Some car dealers have fancy signage and amazing waiting rooms. Those are the types of stores updated once every few years with LED TVs, magazine racks filled with iPads and waiting rooms that smell like morning lilies.
For every dealer that’s all hoity-toity, there is a store that’s a little rough around the edges. They’re the used car lots off the mile roads. They haven’t changed with the times, the televisions are analog and the waiting rooms smell like cigarettes and stale coffee. Those are the stores, however, that rock old-school and vintage used car signs that are like time machines, gaudy time machines. [keep reading]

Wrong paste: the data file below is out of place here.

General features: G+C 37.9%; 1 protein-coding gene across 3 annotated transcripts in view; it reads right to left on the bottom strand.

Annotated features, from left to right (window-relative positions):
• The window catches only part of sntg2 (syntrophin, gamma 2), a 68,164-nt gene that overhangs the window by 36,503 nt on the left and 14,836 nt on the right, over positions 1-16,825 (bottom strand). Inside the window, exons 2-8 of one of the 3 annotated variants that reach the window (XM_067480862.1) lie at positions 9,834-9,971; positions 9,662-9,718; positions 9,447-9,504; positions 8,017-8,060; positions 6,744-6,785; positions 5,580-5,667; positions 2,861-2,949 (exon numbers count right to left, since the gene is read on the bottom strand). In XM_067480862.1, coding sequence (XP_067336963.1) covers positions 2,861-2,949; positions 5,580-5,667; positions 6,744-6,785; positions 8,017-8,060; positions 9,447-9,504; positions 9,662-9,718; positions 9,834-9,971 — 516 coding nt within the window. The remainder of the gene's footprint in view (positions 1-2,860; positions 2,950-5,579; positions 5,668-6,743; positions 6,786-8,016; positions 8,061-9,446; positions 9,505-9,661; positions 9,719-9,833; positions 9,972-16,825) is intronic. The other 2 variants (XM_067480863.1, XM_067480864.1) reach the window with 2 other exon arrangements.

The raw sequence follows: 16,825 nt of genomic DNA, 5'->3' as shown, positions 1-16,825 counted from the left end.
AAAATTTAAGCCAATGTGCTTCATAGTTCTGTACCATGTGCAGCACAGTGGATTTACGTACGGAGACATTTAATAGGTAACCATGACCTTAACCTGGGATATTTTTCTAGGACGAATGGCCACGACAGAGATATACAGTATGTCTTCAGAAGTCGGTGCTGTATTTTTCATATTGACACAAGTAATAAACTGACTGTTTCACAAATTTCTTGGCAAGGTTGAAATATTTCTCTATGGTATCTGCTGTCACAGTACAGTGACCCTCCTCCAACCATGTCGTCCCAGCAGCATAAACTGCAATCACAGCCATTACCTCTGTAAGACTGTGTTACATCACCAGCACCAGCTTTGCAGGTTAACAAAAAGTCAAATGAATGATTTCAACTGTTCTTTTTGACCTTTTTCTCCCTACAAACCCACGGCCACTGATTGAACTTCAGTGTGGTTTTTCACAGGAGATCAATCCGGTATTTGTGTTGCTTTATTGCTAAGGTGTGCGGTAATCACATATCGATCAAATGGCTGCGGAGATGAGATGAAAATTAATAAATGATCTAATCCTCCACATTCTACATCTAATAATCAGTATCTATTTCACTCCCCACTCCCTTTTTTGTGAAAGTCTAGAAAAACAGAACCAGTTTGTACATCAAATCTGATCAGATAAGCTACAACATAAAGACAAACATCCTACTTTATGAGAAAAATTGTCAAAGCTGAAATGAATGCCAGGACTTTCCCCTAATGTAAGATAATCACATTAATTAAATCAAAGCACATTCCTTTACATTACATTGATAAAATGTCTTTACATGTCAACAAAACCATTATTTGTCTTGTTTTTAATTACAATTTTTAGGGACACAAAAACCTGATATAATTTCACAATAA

Bob Lutz, legendary gear head and businessman who has worked at BMW, Ford Europe, Chrysler and General Motors tackles the challenges he faced during the decline of General Motors in his book Car Guys vs. Bean Counters. He writes about the disorganized management, layers upon layers of red tape and the embarrassing debacle known as the automotive bailout when General Motors pseudonym became Government Motors.
The book has gotten a bad rap because Lutz blames a large chunk of GM’s downfall on the penny-pinching financial types who were given charge of the automotive design. These folks were focused on cost-cutting, systematizing production and making the most money on each car produced, even if that meant sacrificing quality. As a result, Lutz contends, General Motors was building vehicles notorious for wide body gaps between panels, cheap interiors and being, well, really ugly.